Machiavelli's View On Human Nature

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re such, the prince must always respond with such. Whereas Machiavelli laces his historical points with a wealth of evidence and detail, he tends not to provide significant explanations for many broad generalizations on human nature. Machiavelli clearly demonstrates that through his negative and pessimistic view on human nature, that the common citizen is only part of the equation which keeps the prince in power. Machiavelli also believes that unless we assume that human nature and behavior is unchanging, how can we study and understand the actions of people in the past. The lessons and principles derived from the study of the past could be applied to the present, therefore Machiavelli’s view on human nature will always be a negative one. Without virtue and without adhering to any sort of moral code, the prince, is able to consolidate his governance over the common people through intimidation and brute force.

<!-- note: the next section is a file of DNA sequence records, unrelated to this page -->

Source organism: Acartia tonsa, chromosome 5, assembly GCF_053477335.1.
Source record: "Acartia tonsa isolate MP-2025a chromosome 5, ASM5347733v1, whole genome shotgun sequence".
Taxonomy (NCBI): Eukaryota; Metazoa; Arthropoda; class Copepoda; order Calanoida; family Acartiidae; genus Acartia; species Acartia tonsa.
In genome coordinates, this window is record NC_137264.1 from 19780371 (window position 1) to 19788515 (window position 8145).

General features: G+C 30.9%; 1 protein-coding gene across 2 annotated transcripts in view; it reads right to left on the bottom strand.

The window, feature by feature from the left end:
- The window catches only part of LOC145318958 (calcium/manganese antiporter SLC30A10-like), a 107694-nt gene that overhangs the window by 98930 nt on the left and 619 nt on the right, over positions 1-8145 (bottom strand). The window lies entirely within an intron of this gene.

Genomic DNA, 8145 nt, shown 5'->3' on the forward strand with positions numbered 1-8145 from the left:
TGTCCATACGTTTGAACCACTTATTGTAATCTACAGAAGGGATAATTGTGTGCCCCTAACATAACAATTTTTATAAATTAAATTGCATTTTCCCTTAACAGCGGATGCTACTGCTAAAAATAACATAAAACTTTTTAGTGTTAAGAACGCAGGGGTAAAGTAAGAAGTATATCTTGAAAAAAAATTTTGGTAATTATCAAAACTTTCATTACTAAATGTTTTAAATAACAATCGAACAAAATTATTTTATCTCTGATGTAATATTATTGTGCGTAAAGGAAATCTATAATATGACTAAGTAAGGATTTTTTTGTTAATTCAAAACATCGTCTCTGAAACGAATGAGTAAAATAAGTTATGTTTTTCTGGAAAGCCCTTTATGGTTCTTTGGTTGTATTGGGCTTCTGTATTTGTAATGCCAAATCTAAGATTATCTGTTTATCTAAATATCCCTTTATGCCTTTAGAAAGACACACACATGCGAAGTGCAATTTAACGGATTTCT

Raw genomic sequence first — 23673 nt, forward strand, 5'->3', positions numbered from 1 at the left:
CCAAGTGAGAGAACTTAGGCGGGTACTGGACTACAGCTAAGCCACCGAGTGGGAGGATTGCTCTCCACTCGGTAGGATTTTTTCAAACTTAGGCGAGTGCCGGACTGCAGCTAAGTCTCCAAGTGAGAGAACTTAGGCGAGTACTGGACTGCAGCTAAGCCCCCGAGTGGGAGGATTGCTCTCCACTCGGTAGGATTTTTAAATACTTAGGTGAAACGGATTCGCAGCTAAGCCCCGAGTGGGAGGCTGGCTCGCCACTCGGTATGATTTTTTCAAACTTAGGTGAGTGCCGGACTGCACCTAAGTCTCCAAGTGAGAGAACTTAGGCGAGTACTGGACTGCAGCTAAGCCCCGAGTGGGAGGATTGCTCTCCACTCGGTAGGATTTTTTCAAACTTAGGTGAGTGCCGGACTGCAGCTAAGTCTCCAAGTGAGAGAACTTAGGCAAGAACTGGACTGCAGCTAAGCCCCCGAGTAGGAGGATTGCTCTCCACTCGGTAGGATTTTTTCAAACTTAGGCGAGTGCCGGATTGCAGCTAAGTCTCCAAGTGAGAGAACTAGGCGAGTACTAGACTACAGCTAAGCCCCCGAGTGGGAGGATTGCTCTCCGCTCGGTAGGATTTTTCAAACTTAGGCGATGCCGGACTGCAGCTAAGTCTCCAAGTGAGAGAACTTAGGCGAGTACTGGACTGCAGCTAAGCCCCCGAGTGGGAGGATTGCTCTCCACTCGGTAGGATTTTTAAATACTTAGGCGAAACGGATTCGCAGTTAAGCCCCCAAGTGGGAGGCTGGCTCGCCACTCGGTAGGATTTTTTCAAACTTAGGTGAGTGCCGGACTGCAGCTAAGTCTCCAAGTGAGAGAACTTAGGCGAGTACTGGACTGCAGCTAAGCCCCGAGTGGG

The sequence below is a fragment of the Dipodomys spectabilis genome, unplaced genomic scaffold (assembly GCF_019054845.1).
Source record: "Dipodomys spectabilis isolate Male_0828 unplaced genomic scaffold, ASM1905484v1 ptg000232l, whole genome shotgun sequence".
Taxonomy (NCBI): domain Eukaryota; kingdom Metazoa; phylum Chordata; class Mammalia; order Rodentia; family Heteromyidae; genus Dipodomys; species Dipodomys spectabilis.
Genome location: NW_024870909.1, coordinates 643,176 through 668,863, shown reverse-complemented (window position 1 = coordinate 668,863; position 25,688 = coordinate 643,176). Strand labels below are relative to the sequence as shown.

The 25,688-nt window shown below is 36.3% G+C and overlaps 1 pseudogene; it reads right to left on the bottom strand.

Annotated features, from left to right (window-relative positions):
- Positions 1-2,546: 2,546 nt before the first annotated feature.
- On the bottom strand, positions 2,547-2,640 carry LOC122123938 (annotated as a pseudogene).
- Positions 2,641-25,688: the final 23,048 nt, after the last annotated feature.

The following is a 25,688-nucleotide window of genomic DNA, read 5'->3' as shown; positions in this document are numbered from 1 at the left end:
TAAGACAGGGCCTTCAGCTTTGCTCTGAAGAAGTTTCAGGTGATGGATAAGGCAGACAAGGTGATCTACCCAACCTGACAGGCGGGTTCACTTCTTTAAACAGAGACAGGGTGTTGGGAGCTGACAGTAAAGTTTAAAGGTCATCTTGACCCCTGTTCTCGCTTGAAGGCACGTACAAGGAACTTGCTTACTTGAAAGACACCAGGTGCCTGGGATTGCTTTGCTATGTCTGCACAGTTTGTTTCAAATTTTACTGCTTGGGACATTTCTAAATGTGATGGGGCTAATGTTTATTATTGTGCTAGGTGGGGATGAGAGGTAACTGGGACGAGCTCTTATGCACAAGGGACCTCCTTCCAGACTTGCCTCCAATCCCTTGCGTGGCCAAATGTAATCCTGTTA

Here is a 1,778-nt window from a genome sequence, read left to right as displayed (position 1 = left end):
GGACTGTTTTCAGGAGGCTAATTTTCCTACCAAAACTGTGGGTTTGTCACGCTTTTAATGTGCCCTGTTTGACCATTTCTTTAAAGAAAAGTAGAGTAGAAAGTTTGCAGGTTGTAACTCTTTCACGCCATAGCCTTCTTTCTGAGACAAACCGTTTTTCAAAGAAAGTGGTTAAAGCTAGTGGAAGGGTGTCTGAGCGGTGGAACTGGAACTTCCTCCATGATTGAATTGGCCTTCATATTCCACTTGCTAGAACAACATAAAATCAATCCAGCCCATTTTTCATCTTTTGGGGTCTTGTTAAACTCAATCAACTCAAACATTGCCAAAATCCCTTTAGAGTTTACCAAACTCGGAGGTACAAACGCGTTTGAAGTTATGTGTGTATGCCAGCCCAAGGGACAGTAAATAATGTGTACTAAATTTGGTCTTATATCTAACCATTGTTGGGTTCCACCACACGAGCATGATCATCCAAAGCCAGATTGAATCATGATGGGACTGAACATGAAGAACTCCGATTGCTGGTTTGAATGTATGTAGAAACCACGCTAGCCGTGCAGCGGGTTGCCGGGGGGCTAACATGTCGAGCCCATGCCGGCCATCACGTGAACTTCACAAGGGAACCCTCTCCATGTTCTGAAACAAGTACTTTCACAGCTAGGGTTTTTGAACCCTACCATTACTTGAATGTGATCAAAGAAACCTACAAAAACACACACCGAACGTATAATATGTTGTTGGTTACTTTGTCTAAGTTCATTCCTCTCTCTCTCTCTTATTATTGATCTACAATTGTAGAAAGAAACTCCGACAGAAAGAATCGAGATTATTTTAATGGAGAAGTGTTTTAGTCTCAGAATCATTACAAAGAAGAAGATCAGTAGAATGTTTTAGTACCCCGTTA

The following excerpt from Chapter 17 is
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While The Prince is merely a summary of Machiavelli’s “understanding of the deeds of great men”(vii), and although the book has a scholarly tone, it wasn’t intended for fellow scholars. The Prince was meant to counsel, direct, and influence the minds of rulers, and guide aspiring princes. It was meant to be contradictory, instead it was meant to be straightforward without being open to different interpretations. Machiavelli truly believed in the systems he had proposed in The Prince, however while he drew upon successful leaders and their princedoms, he didn’t make any reference to the failures of the same princes and the eventual collapse of their
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